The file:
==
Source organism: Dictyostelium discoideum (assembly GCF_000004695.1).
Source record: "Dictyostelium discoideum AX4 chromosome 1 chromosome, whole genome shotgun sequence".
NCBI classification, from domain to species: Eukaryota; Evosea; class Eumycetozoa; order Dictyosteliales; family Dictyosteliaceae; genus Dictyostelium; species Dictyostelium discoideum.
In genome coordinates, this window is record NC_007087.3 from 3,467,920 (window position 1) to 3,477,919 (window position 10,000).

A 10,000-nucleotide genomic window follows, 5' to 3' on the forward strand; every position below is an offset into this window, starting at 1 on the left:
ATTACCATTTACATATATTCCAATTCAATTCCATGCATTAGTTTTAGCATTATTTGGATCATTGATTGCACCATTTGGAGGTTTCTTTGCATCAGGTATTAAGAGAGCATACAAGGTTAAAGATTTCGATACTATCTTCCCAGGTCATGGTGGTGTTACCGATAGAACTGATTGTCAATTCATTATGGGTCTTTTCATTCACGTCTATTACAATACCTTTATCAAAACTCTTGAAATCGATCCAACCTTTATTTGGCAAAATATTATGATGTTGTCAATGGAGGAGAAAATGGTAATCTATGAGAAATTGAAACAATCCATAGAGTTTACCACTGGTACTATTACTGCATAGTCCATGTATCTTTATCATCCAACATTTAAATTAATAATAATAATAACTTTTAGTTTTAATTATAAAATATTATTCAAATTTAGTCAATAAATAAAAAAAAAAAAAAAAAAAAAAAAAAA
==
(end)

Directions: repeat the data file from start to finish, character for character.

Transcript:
Source organism: Dictyostelium discoideum (assembly GCF_000004695.1).
Source record: "Dictyostelium discoideum AX4 chromosome 1 chromosome, whole genome shotgun sequence".
NCBI classification, from domain to species: Eukaryota; Evosea; class Eumycetozoa; order Dictyosteliales; family Dictyosteliaceae; genus Dictyostelium; species Dictyostelium discoideum.
In genome coordinates, this window is record NC_007087.3 from 3,467,920 (window position 1) to 3,477,919 (window position 10,000).

A 10,000-nucleotide genomic window follows, 5' to 3' on the forward strand; every position below is an offset into this window, starting at 1 on the left:
ATTACCATTTACATATATTCCAATTCAATTCCATGCATTAGTTTTAGCATTATTTGGATCATTGATTGCACCATTTGGAGGTTTCTTTGCATCAGGTATTAAGAGAGCATACAAGGTTAAAGATTTCGATACTATCTTCCCAGGTCATGGTGGTGTTACCGATAGAACTGATTGTCAATTCATTATGGGTCTTTTCATTCACGTCTATTACAATACCTTTATCAAAACTCTTGAAATCGATCCAACCTTTATTTGGCAAAATATTATGATGTTGTCAATGGAGGAGAAAATGGTAATCTATGAGAAATTGAAACAATCCATAGAGTTTACCACTGGTACTATTACTGCATAGTCCATGTATCTTTATCATCCAACATTTAAATTAATAATAATAATAACTTTTAGTTTTAATTATAAAATATTATTCAAATTTAGTCAATAAATAAAAAAAAAAAAAAAAAAAAAAAAAAA